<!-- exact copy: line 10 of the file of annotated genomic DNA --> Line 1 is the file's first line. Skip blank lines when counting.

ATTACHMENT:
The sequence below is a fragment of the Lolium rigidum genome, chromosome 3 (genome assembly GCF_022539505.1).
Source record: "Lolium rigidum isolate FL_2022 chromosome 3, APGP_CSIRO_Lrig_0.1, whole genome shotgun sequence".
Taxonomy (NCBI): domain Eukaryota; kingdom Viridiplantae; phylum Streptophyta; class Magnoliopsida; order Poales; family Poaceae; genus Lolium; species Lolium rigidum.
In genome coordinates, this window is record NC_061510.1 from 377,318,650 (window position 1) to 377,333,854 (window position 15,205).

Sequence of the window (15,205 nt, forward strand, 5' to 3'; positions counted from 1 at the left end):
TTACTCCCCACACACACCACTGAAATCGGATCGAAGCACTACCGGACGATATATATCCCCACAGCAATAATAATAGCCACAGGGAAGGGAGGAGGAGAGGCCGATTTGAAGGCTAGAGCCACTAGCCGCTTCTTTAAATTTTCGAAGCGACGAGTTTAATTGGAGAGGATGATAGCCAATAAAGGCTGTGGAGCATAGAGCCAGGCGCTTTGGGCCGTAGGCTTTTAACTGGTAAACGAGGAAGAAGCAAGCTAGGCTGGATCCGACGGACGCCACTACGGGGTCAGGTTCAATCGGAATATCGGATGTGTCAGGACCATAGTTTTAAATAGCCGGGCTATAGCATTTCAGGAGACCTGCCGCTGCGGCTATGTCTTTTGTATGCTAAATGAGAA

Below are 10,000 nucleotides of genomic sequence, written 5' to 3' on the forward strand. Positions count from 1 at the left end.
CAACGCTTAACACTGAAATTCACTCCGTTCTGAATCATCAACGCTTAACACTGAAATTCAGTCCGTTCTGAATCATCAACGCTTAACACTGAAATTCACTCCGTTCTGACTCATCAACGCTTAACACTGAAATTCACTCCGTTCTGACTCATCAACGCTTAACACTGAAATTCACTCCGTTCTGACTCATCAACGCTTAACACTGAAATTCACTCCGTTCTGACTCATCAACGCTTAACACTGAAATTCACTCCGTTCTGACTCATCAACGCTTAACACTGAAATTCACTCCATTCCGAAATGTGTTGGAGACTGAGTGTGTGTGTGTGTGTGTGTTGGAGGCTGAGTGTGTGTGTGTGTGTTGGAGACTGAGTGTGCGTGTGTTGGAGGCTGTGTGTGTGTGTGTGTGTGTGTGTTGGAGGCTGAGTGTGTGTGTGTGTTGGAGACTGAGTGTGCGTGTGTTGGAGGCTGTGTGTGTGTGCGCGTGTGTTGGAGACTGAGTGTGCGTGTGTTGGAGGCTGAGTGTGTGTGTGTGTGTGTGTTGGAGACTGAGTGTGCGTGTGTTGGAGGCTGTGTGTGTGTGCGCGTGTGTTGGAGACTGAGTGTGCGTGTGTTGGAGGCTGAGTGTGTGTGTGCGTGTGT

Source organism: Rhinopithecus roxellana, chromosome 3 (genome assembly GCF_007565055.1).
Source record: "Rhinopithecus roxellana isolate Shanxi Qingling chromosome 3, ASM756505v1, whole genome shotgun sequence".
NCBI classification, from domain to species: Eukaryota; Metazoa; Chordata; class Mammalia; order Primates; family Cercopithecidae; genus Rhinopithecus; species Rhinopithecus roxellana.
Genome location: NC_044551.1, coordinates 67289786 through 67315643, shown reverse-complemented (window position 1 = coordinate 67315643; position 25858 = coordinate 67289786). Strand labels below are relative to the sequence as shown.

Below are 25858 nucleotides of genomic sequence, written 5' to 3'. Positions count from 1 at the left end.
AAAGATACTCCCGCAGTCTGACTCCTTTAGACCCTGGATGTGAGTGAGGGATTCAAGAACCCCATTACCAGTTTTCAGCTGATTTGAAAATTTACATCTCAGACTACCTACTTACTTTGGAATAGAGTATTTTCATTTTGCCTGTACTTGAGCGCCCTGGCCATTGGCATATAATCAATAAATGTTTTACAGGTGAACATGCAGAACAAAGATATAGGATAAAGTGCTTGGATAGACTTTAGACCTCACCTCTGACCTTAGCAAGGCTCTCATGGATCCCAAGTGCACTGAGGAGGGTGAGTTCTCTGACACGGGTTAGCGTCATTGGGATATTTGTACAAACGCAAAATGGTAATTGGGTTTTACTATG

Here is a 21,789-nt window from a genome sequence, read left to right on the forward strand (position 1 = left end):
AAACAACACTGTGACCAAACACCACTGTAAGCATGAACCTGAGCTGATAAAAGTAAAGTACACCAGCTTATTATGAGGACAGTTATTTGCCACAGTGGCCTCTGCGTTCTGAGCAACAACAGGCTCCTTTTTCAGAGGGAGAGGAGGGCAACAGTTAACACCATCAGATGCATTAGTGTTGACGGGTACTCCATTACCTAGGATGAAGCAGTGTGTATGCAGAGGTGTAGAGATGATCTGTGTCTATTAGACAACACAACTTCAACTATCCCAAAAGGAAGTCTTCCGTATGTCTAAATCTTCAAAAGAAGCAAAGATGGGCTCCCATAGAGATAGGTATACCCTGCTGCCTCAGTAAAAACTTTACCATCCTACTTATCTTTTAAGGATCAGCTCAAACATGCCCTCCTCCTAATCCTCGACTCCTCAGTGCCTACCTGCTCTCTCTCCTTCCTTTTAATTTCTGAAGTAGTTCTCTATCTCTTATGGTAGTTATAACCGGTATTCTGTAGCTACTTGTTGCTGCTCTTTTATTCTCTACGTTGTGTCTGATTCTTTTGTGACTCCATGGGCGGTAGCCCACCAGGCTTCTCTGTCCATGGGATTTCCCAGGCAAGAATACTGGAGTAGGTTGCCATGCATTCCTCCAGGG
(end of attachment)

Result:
Source record: "Rhinopithecus roxellana isolate Shanxi Qingling chromosome 3, ASM756505v1, whole genome shotgun sequence".